Magic Cloths of Power
For many years I have been asked to present lectures on various textile topics. One of my very favorite topics I will share with you over several months : Magic Clothes of Power.
I once had read a book by Barbara Michaels about a “bad” quilt. It was not poorly constructed, not green and purple and orange, it was EVIL. and very dire consequences befell anyone who came to be associated with this textile. So I began gathering stories and information about textiles that had intrinsic powers. Not represented power, such as flags or military uniforms, but possessed actual , beyond the norm, abilities.
Folklore and literature abound with these legends. However there are equally as many accounts of peoples and cultures that, today, believe that certain textiles have been empowered in some way either by their creator, or the fibers and materials used in their manufacture, or by some divine intervention.
Today, I go to literature for such an account: “Wild Swans”, Denmark, Hans Christian Anderson.
In this story, a beautiful princess weaves shirts made from the fibers of the stinging nettle plant for her 11 brothers. It seems that their evil stepmother had cast a spell upon the boys, turning them into wild swans. A good witch told the princess the completed shirts, when worn by her brothers, would turn them from swans back into young men again. These wonderfully soft shirts made of something so unlikely could reverse magical spells and would endow their wearers with magical powers. And so it was.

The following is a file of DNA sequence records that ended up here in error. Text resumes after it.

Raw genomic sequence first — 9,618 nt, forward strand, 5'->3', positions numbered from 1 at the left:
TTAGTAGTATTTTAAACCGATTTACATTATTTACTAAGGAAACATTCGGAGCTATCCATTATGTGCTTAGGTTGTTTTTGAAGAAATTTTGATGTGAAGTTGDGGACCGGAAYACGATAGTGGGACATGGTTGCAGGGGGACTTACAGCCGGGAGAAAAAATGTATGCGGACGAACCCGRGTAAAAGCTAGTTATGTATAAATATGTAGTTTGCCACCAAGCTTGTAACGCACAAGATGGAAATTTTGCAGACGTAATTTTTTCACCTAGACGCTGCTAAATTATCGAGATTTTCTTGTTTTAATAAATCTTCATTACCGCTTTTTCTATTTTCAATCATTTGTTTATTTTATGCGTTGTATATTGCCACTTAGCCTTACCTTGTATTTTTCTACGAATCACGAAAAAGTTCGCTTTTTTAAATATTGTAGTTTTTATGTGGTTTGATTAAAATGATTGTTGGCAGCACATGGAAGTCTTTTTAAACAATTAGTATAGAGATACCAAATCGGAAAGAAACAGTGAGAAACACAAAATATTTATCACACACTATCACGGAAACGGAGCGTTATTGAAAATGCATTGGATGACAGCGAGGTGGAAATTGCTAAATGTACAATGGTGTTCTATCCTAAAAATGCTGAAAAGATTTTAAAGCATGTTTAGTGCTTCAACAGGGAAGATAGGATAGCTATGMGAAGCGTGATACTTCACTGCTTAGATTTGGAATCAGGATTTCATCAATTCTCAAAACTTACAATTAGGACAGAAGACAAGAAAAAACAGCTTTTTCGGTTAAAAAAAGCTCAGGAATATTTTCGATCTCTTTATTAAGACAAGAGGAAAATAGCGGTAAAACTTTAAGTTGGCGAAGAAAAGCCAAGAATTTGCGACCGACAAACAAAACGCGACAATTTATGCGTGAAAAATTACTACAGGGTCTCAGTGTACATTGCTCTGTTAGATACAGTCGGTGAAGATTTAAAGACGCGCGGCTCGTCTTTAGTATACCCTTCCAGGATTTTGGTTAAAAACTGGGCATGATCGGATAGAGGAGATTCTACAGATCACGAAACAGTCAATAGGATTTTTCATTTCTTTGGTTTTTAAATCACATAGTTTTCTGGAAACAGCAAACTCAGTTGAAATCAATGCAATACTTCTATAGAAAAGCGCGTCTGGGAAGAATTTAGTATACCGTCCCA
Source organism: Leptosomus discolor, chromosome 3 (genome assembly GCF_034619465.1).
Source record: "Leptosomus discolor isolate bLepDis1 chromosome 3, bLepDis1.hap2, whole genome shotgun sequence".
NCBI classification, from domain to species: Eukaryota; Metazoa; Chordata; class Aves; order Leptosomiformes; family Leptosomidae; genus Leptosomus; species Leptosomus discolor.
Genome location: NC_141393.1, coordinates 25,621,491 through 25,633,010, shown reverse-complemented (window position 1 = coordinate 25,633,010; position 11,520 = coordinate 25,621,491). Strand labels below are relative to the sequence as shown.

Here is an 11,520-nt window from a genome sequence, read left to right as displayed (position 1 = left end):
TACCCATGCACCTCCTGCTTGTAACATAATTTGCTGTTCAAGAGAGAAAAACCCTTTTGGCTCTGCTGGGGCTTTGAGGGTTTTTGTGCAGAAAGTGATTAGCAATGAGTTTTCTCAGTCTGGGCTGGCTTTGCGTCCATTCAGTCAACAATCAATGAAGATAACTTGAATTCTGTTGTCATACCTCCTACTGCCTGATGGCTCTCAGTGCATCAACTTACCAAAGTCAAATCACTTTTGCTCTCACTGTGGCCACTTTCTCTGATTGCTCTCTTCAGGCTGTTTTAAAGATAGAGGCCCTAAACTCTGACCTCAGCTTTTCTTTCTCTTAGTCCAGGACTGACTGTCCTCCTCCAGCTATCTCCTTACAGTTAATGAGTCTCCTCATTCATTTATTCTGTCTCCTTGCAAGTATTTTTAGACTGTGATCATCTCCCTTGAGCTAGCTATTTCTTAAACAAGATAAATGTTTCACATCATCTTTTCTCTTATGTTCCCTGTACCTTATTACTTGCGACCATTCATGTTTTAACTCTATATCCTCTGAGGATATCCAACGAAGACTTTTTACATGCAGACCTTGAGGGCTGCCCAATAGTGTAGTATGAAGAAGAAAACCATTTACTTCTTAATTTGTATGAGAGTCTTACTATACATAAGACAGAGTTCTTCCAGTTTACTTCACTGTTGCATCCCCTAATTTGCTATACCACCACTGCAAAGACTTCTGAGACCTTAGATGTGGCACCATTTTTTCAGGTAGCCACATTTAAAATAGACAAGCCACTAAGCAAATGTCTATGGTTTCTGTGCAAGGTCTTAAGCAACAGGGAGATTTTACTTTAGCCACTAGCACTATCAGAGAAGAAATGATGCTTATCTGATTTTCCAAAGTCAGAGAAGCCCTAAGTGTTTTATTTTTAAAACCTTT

There is, usually, in the background of such stories a grain of truth. In this case, it is the fiber of the nettle plant. Stinging nettle – Urtica dioica, is a herbaceous perennial 1-2 meters in height, found abundantly in boggy areas in northern Europe and Asia, less commonly found in Canada and US. The underside of the leaves are found with slender hairs containing several toxic chemicals which are released when brushed against causing itching and pain.
The textile fiber is a bast fiber found in the stem and is processed like flax.into very soft , supple fabric. Nettle, which was still used in northern, central and eastern Europe well into the 20th C, was found in a tomb in Denmark dating to 1,000 BCE. White fibers originally believed to be flax by archeologists were later shown to be nettle. When Germany and Austria ran short of cotton during the war, the value of nettle was recognized and 2 species were chosen for textiles. It is estimated that Germany harvested over two thousand tons of wild nettles to weave fabric for their shoulders.
Several years age, my husband and I were dining in a restaurant in Istanbul which served us steamed nettle, apparently the toxins are eliminated by cooking. Frankly , it tasted much like any cooked green.
I will share more of these textile tales in upcoming blogs.